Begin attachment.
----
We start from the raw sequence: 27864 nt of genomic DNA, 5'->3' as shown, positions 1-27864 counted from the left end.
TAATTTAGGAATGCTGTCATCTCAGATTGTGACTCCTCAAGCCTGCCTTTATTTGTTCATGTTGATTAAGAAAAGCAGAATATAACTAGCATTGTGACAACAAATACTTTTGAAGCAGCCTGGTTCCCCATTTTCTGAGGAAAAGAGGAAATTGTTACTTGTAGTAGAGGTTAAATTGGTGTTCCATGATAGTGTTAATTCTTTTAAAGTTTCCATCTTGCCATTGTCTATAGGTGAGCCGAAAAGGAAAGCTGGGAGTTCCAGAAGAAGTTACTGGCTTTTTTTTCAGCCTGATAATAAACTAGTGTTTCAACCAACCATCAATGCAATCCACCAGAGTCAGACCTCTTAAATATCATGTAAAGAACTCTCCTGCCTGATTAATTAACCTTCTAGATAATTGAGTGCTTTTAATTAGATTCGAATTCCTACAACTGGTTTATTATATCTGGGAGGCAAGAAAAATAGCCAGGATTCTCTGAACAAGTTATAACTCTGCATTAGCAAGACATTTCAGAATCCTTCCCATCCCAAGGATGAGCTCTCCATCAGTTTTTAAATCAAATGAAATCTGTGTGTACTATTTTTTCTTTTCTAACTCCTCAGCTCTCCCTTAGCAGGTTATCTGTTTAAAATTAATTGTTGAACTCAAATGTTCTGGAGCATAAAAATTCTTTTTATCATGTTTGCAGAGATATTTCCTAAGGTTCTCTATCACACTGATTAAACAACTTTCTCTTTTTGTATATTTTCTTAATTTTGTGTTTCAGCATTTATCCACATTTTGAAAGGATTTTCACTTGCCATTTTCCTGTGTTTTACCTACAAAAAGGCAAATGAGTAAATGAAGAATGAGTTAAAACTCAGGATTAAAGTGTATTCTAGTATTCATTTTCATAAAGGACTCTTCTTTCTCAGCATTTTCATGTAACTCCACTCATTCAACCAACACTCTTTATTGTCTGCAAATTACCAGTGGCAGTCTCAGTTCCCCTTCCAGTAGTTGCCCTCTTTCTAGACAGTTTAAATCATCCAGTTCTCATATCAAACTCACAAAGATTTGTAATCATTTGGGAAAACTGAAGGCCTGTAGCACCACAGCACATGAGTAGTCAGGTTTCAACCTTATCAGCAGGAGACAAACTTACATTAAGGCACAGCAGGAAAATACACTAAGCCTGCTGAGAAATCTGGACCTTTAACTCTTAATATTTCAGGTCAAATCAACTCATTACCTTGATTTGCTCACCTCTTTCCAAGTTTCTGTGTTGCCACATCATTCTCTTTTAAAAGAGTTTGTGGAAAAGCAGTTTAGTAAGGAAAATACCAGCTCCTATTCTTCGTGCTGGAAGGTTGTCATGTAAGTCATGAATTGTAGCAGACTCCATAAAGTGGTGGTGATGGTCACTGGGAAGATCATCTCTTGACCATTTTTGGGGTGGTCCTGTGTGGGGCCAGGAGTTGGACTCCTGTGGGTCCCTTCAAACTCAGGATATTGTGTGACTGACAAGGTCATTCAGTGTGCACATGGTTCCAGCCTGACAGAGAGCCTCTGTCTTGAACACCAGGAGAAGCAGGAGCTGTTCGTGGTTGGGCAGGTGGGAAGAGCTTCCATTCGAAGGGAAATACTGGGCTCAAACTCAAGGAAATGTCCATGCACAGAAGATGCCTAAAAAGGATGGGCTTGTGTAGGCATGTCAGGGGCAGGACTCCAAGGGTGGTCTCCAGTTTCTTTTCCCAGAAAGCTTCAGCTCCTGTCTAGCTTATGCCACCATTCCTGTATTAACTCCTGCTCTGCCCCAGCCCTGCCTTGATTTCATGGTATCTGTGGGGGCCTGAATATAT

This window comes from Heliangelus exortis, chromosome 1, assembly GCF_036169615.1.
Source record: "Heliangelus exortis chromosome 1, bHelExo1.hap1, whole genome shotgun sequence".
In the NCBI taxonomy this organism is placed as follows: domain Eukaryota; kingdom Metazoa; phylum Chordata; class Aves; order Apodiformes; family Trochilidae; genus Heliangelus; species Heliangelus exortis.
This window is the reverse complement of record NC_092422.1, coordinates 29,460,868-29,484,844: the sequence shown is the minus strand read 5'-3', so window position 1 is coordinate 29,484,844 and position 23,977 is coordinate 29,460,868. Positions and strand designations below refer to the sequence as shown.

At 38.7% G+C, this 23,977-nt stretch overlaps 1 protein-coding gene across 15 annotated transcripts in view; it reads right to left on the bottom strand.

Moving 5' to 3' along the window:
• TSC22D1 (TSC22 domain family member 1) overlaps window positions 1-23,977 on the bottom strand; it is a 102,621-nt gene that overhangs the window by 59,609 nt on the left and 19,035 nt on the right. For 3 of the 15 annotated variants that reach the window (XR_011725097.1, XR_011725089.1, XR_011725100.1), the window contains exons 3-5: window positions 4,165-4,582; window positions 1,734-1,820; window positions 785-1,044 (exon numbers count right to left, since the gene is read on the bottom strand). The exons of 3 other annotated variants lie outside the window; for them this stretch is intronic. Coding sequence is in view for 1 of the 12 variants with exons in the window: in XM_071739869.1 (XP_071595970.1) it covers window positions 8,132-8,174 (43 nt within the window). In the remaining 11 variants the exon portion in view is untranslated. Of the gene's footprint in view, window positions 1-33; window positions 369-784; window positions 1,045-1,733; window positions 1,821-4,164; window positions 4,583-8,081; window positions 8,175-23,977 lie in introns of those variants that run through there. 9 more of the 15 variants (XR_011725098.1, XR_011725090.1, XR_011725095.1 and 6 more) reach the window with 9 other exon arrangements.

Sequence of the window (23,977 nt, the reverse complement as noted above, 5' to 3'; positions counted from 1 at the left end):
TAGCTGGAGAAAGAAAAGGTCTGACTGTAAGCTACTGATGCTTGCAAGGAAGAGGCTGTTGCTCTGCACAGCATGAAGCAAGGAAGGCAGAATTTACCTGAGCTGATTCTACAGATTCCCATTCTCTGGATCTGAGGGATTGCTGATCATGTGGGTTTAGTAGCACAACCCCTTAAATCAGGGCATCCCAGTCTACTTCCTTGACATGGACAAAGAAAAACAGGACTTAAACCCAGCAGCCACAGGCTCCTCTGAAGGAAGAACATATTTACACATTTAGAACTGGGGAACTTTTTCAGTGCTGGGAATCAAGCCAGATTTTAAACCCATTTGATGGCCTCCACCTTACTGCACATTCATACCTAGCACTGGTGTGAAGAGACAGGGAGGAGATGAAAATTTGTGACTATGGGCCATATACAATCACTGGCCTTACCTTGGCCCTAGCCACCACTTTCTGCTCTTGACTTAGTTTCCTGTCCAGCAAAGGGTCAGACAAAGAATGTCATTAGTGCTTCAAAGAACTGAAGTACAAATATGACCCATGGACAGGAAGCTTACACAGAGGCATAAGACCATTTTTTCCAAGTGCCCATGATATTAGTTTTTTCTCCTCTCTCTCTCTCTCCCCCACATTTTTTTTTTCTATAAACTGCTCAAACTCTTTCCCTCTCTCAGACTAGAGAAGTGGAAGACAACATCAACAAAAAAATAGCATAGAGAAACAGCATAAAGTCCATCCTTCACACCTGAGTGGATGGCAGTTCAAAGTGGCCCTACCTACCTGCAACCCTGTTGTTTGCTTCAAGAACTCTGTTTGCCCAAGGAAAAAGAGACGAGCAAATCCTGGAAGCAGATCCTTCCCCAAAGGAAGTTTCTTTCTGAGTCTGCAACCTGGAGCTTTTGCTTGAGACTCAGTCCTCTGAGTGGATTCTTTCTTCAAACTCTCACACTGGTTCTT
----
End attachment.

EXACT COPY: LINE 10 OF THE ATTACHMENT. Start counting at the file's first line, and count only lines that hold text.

Sequence of the window (23,977 nt, the reverse complement as noted above, 5' to 3'; positions counted from 1 at the left end):